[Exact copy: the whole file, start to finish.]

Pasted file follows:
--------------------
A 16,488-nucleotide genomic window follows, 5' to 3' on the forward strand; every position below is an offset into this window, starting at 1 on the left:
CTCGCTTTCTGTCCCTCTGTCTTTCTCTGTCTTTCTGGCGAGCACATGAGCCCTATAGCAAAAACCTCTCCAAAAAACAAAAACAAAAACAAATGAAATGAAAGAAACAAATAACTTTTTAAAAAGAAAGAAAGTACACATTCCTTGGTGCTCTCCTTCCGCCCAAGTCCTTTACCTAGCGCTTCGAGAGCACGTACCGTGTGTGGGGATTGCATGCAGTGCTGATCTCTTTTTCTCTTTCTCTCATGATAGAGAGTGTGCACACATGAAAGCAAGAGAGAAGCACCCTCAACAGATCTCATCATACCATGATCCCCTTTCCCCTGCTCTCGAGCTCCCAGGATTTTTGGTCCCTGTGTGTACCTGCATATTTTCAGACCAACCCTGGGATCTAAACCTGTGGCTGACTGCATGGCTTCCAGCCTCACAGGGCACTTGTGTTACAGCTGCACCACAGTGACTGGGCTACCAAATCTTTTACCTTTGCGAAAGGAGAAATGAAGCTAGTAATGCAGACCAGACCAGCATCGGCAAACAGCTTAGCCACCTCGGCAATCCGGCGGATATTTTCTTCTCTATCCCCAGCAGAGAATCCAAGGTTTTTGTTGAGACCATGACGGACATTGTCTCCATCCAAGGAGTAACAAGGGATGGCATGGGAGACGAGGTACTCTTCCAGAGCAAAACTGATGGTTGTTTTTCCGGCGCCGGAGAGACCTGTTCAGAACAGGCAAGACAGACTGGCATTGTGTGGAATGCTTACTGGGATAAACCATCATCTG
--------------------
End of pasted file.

A 16,488-nucleotide genomic window follows, 5' to 3' on the forward strand; every position below is an offset into this window, starting at 1 on the left:
CTCGCTTTCTGTCCCTCTGTCTTTCTCTGTCTTTCTGGCGAGCACATGAGCCCTATAGCAAAAACCTCTCCAAAAAACAAAAACAAAAACAAATGAAATGAAAGAAACAAATAACTTTTTAAAAAGAAAGAAAGTACACATTCCTTGGTGCTCTCCTTCCGCCCAAGTCCTTTACCTAGCGCTTCGAGAGCACGTACCGTGTGTGGGGATTGCATGCAGTGCTGATCTCTTTTTCTCTTTCTCTCATGATAGAGAGTGTGCACACATGAAAGCAAGAGAGAAGCACCCTCAACAGATCTCATCATACCATGATCCCCTTTCCCCTGCTCTCGAGCTCCCAGGATTTTTGGTCCCTGTGTGTACCTGCATATTTTCAGACCAACCCTGGGATCTAAACCTGTGGCTGACTGCATGGCTTCCAGCCTCACAGGGCACTTGTGTTACAGCTGCACCACAGTGACTGGGCTACCAAATCTTTTACCTTTGCGAAAGGAGAAATGAAGCTAGTAATGCAGACCAGACCAGCATCGGCAAACAGCTTAGCCACCTCGGCAATCCGGCGGATATTTTCTTCTCTATCCCCAGCAGAGAATCCAAGGTTTTTGTTGAGACCATGACGGACATTGTCTCCATCCAAGGAGTAACAAGGGATGGCATGGGAGACGAGGTACTCTTCCAGAGCAAAACTGATGGTTGTTTTTCCGGCGCCGGAGAGACCTGTTCAGAACAGGCAAGACAGACTGGCATTGTGTGGAATGCTTACTGGGATAAACCATCATCTG